Town port's new multi-million pound electric cranes 'among first in UK'

New Mantsinen electric cranes at ABP's Port of Ipswich.

Two new Mantsinen electric cranes arriving at ABP's Port of Ipswich. - Credit: Stephen Waller

Two multi-million pound electric cranes have arrived at the Port of Ipswich as part of a plan to lower the site's greenhouse gas emissions.

The mains-electric hydraulic cranes are among the first of their kind in the UK, said port owner Associated British Ports (ABP).

ABP said its sustainability drive has resulted in a 36% fall in greenhouse gas emissions by the company since 2014.

The Mantsinen model 95ER cranes have been adapted to their job at the port, and it is estimated they will also save up to 5,275 tonnes of CO2 over their lifetime. They can be powered by solar energy generated at the port, which is already home to 4,000 solar rooftop arrays. It has also invested in an on-site sub-station to future-proof its sustainable portside operations so that it can accommodate up to four electric cranes.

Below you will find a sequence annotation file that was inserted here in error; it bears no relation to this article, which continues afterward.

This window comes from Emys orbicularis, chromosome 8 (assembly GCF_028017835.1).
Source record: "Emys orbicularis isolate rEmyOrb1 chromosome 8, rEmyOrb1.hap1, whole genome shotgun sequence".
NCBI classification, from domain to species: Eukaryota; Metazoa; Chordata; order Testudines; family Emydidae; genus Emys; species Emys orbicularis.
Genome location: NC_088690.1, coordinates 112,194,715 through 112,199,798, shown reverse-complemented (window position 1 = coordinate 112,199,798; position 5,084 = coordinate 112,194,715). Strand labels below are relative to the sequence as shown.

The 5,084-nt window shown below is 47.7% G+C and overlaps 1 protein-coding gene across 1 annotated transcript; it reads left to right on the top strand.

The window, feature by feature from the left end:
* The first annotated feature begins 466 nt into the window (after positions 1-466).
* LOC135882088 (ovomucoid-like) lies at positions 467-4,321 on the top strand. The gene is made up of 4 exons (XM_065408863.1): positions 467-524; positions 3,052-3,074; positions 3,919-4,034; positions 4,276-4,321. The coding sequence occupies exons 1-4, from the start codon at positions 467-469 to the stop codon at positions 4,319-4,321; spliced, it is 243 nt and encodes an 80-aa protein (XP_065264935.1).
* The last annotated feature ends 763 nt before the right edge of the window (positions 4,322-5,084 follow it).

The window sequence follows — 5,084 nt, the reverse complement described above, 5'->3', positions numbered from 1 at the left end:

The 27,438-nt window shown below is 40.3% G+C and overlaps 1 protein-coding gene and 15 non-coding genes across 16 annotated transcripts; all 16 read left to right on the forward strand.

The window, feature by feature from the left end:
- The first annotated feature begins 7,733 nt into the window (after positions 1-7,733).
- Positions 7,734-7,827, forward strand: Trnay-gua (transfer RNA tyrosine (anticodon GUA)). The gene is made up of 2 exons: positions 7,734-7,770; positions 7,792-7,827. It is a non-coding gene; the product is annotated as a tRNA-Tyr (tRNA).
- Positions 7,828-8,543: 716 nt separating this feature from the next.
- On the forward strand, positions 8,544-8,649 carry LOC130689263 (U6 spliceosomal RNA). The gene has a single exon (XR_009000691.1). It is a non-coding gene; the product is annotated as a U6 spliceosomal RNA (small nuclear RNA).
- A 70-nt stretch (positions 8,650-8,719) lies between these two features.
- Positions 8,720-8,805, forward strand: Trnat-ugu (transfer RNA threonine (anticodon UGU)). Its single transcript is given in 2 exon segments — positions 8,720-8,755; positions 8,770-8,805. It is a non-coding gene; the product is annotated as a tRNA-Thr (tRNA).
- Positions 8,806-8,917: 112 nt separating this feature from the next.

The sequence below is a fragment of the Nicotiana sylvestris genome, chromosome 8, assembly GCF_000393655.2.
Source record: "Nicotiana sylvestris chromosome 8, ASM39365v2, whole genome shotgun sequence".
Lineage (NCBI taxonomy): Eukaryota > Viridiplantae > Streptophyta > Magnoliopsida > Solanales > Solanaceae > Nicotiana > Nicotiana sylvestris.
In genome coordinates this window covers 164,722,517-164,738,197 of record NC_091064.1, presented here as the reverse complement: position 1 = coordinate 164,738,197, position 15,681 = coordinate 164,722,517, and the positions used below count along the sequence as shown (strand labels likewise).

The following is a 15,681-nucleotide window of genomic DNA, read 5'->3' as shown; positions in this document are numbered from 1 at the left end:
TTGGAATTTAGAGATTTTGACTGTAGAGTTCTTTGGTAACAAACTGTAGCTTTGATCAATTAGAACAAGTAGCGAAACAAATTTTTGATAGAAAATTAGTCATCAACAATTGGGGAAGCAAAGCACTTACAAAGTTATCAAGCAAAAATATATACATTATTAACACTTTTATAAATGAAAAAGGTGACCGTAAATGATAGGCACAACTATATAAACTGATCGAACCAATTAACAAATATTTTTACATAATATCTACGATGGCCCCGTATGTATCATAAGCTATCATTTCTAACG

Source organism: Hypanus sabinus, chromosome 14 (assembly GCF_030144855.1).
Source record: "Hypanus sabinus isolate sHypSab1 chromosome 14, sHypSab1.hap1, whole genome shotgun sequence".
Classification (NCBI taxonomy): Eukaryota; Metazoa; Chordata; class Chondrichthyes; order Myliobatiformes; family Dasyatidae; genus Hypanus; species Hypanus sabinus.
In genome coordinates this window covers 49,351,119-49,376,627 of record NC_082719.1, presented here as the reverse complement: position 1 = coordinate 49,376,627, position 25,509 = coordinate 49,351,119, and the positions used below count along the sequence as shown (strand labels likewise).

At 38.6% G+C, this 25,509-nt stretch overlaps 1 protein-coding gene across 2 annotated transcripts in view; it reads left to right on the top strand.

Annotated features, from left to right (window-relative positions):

ABP joined forces with  provider Cooper Specialised Handling on the project at the port, which handles more than 2m tonnes of cargo each year and is the UK’s top grain export port.

Divisional port manager Paul Ager said: “ABP is really committed to reducing the Greenhouse Gas emissions arising from port activity. This £4 million investment at the port is the latest development in ABP’s carbon reduction goals tailored to its operations.    

"The transition to electric machines will not only improve ABP’s cargo handling service to its customers but will also feed into ABP’s wider policy to reduce CO2 emissions all the way down to zero”.